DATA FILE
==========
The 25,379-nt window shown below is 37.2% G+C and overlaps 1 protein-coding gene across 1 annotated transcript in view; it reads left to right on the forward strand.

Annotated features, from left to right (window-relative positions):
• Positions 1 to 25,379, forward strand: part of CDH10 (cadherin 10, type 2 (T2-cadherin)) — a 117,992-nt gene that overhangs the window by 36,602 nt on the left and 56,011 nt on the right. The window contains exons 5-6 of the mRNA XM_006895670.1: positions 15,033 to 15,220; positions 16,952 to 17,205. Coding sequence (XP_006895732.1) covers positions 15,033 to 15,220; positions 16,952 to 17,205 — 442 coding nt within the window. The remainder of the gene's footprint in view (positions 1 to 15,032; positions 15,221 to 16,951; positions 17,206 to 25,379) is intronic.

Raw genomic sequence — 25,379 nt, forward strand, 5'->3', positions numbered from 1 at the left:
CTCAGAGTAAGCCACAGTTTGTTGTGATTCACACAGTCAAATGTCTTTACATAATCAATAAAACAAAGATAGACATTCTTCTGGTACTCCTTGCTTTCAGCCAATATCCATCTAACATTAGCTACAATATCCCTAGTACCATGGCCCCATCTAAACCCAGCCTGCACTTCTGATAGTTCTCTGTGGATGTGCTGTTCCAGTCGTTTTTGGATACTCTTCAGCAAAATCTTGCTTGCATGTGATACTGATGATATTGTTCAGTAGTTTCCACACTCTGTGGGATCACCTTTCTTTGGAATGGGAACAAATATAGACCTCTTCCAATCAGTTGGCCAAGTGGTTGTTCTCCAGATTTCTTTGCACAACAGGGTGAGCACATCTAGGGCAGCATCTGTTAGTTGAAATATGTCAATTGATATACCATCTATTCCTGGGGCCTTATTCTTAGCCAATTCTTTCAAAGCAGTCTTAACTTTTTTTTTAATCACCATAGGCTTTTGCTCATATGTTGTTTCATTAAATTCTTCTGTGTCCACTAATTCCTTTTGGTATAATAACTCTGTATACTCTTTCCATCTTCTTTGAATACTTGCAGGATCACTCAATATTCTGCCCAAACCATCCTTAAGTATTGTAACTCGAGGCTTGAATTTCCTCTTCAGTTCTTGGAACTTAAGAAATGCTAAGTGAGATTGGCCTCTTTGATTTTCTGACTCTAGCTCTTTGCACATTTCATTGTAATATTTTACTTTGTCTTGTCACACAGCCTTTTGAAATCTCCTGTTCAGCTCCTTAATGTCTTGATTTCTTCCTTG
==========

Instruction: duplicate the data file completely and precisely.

The 25,379-nt window shown below is 37.2% G+C and overlaps 1 protein-coding gene across 1 annotated transcript in view; it reads left to right on the forward strand.

Annotated features, from left to right (window-relative positions):
• Positions 1 to 25,379, forward strand: part of CDH10 (cadherin 10, type 2 (T2-cadherin)) — a 117,992-nt gene that overhangs the window by 36,602 nt on the left and 56,011 nt on the right. The window contains exons 5-6 of the mRNA XM_006895670.1: positions 15,033 to 15,220; positions 16,952 to 17,205. Coding sequence (XP_006895732.1) covers positions 15,033 to 15,220; positions 16,952 to 17,205 — 442 coding nt within the window. The remainder of the gene's footprint in view (positions 1 to 15,032; positions 15,221 to 16,951; positions 17,206 to 25,379) is intronic.

Raw genomic sequence — 25,379 nt, forward strand, 5'->3', positions numbered from 1 at the left:
CTCAGAGTAAGCCACAGTTTGTTGTGATTCACACAGTCAAATGTCTTTACATAATCAATAAAACAAAGATAGACATTCTTCTGGTACTCCTTGCTTTCAGCCAATATCCATCTAACATTAGCTACAATATCCCTAGTACCATGGCCCCATCTAAACCCAGCCTGCACTTCTGATAGTTCTCTGTGGATGTGCTGTTCCAGTCGTTTTTGGATACTCTTCAGCAAAATCTTGCTTGCATGTGATACTGATGATATTGTTCAGTAGTTTCCACACTCTGTGGGATCACCTTTCTTTGGAATGGGAACAAATATAGACCTCTTCCAATCAGTTGGCCAAGTGGTTGTTCTCCAGATTTCTTTGCACAACAGGGTGAGCACATCTAGGGCAGCATCTGTTAGTTGAAATATGTCAATTGATATACCATCTATTCCTGGGGCCTTATTCTTAGCCAATTCTTTCAAAGCAGTCTTAACTTTTTTTTTAATCACCATAGGCTTTTGCTCATATGTTGTTTCATTAAATTCTTCTGTGTCCACTAATTCCTTTTGGTATAATAACTCTGTATACTCTTTCCATCTTCTTTGAATACTTGCAGGATCACTCAATATTCTGCCCAAACCATCCTTAAGTATTGTAACTCGAGGCTTGAATTTCCTCTTCAGTTCTTGGAACTTAAGAAATGCTAAGTGAGATTGGCCTCTTTGATTTTCTGACTCTAGCTCTTTGCACATTTCATTGTAATATTTTACTTTGTCTTGTCACACAGCCTTTTGAAATCTCCTGTTCAGCTCCTTAATGTCTTGATTTCTTCCTTG